A sceptic's take on being human – or should that be virtuous?
Lost Gardens of Heligan II
So what would the “take home” message from Heligan be. I’m not sure that I care for the impression the expression gives – as if all the love and care and experience we encountered in our five days there could be pre-digested and regurgitated into a sentence like philosophical bird vomit. But we definitely found things we wanted to remember and try for ourselves when we got back to the allotments, and here are some of them:
We must try seaweed mulch on our alliums and asparagus
We must take open pollinated ‘heritage ‘ vegetables more seriously – too many modern F1 hybrids are suited to mechanical harvesting and long food miles rather than flavour
We must learn more about seed saving. The initial success we’ve had with coriander is encouraging
We shouldn’t abandon digging without some trial plots to compare. They double dig one huge plot each year with nothing but long handled Cornish spades, and add nothing but well rotted manure to the trench.
We must stop shoving as many brassicas as possible into a bed because we’re short of space. (note to self!)
We must relate growing, cooking and eating as closely as possible
We must resist the temptation to purism. Just as not everything that’s new is better, neither is anything automatically better because it’s old.
We should be grateful for the fact that we’ve got two people to manage 250 square meters and they’ve only got six to manage ten times as much.
I've spent my life doing a lot of things, all of them interesting and many of them great fun.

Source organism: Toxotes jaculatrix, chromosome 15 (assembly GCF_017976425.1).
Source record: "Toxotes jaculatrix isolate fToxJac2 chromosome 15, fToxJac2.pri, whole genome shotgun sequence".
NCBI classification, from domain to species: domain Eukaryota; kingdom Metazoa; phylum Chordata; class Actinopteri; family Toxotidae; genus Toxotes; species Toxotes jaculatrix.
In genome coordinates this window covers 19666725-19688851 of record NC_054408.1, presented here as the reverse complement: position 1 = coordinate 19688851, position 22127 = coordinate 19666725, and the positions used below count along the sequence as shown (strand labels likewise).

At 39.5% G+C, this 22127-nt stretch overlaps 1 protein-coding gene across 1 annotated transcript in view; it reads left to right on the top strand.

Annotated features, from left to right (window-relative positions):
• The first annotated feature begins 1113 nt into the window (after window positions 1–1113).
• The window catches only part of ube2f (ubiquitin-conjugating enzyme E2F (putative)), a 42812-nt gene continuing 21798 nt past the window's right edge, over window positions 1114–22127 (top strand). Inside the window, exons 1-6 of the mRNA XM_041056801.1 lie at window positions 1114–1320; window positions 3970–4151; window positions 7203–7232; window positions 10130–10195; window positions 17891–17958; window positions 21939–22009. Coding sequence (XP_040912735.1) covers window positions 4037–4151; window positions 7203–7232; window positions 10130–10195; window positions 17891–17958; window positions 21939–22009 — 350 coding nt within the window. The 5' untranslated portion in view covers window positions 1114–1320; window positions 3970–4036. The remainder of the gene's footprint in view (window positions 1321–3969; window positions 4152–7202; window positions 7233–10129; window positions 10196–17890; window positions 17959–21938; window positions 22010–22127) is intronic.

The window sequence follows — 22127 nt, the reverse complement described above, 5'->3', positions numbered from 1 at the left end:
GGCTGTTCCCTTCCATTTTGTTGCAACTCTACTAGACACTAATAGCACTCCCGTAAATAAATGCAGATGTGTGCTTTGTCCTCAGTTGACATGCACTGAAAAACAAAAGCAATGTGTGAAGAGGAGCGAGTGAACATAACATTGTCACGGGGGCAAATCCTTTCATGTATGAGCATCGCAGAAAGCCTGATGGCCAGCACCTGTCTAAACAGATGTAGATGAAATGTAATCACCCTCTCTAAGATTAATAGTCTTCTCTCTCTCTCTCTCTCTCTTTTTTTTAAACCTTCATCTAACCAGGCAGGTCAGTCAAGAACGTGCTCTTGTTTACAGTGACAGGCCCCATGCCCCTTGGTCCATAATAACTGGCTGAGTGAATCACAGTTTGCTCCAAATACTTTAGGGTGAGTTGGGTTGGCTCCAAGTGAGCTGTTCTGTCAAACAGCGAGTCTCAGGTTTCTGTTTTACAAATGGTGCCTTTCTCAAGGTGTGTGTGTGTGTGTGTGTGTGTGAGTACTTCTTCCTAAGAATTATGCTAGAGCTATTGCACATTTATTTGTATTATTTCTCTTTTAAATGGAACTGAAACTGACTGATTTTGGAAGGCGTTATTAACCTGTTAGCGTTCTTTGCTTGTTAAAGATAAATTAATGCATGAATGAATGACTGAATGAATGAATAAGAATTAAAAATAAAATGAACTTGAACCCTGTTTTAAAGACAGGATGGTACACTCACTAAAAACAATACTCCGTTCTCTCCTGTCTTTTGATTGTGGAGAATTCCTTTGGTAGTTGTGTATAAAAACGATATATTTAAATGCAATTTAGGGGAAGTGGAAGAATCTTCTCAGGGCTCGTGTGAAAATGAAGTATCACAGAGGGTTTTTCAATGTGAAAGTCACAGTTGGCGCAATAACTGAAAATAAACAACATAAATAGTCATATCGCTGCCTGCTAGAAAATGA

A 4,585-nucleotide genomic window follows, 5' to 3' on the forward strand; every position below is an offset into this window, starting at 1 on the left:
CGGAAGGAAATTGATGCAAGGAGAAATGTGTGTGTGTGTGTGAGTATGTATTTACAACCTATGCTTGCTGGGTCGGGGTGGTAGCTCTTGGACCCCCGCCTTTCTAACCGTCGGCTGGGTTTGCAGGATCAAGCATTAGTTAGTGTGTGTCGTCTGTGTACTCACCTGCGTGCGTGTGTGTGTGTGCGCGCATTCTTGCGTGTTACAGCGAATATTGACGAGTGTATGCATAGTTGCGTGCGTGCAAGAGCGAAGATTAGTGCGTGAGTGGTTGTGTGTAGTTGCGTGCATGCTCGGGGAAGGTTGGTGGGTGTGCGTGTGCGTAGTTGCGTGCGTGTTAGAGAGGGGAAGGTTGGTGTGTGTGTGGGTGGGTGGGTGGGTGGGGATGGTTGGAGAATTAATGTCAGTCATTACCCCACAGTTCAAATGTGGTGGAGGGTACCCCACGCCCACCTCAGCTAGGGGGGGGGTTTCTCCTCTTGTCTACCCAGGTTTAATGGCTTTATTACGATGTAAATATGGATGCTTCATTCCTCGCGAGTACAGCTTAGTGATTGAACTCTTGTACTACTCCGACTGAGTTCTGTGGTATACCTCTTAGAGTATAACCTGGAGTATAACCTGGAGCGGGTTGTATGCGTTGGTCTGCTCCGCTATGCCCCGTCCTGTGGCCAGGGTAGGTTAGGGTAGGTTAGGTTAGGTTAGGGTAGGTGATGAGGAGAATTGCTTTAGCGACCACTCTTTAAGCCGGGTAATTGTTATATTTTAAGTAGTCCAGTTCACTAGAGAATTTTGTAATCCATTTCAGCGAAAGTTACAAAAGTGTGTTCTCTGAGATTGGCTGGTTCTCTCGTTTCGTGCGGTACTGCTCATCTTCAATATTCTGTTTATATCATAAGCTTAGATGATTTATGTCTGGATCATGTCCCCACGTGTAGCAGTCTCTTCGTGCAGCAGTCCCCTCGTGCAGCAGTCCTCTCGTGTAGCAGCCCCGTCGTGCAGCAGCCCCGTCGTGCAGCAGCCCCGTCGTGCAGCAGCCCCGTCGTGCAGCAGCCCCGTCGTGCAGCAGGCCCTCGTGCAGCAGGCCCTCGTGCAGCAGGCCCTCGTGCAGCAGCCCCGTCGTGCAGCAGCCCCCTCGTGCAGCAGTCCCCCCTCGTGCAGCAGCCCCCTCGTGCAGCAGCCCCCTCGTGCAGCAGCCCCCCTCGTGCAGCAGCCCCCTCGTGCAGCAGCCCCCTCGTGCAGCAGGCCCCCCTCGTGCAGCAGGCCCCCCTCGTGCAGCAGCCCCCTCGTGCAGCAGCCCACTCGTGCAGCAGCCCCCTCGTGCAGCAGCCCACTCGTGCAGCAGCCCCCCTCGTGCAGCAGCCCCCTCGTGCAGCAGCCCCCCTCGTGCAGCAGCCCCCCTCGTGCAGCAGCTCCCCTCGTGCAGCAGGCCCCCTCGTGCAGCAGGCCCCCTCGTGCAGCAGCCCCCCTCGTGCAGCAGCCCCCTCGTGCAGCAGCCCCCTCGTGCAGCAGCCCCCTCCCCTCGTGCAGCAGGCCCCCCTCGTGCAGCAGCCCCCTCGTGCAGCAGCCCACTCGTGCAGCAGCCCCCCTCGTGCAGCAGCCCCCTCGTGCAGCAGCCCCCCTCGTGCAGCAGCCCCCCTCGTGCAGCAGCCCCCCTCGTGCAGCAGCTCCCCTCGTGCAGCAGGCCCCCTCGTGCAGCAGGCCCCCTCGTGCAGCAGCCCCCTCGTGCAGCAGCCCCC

When most people see my CV they probably think I'm making things up because it includes being a rather bad welder and engineering dogsbody, a potter, a groundsman and bus driver. I taught in a prison and in one of those ghastly old mental institutions as an art therapist and I spent ten years as a community artist. I was one of the founding members of Spike Island, which began life as Artspace Bristol. ! wrote a column for Bristol Evening Post (I got sacked three times, in which I take some pride) and I worked in local and network radio and then finally became an Anglican parish priest for 25 years, retiring at 68 when I realised that the institutional church and me were on different paths.
What interests me? It would be easier to list what doesn't, but I love cooking and baking with our home grown ingredients. I'm fascinated by botany and wildlife in general, and botanical illustration. We have a camper van that takes us to the wild places, we love walking, especially in the hills, and we take too many photographs.
But what really animates me is the question "what does it mean to be human?". I've spent my life exploring it in every possible way and the answer is ..... well, today it's sitting in the van in the rain and looking across Ramsey Sound towards Ramsey Island. But it might as easily be digging potatoes or making pickle, singing or finding an orchid or just sitting. But it sure as hell doesn't mean getting a promotion, beasting your co-workers or being obsequious to power, which ensured that my rise to greatness in the Church of England flatlined 30 years ago after about 2 days. But I'm still here and still searching for that elusive sweet spot, and I don't have to please anyone any more.
Over the last 50 or so years we've had a succession of gardens, some more like wildernesses when we were both working full-time, but now we're back in the game with our two allotments in Bath.
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